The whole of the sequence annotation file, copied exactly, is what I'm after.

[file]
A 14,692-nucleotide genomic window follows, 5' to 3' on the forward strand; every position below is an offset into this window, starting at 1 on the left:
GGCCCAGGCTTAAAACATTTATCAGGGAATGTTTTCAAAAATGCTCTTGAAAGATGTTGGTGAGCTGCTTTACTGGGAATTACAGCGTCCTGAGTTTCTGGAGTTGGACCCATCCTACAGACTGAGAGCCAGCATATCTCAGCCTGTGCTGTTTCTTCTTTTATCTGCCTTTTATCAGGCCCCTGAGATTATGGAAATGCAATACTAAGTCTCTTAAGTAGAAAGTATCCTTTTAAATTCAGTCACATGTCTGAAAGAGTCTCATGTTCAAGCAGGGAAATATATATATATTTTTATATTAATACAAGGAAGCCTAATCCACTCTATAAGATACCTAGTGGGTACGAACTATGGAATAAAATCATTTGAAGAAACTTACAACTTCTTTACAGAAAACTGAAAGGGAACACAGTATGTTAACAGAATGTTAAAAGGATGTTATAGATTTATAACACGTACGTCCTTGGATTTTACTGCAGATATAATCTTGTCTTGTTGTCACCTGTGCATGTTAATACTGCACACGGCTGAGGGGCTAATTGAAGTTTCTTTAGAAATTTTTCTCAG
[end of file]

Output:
A 14,692-nucleotide genomic window follows, 5' to 3' on the forward strand; every position below is an offset into this window, starting at 1 on the left:
GGCCCAGGCTTAAAACATTTATCAGGGAATGTTTTCAAAAATGCTCTTGAAAGATGTTGGTGAGCTGCTTTACTGGGAATTACAGCGTCCTGAGTTTCTGGAGTTGGACCCATCCTACAGACTGAGAGCCAGCATATCTCAGCCTGTGCTGTTTCTTCTTTTATCTGCCTTTTATCAGGCCCCTGAGATTATGGAAATGCAATACTAAGTCTCTTAAGTAGAAAGTATCCTTTTAAATTCAGTCACATGTCTGAAAGAGTCTCATGTTCAAGCAGGGAAATATATATATATTTTTATATTAATACAAGGAAGCCTAATCCACTCTATAAGATACCTAGTGGGTACGAACTATGGAATAAAATCATTTGAAGAAACTTACAACTTCTTTACAGAAAACTGAAAGGGAACACAGTATGTTAACAGAATGTTAAAAGGATGTTATAGATTTATAACACGTACGTCCTTGGATTTTACTGCAGATATAATCTTGTCTTGTTGTCACCTGTGCATGTTAATACTGCACACGGCTGAGGGGCTAATTGAAGTTTCTTTAGAAATTTTTCTCAG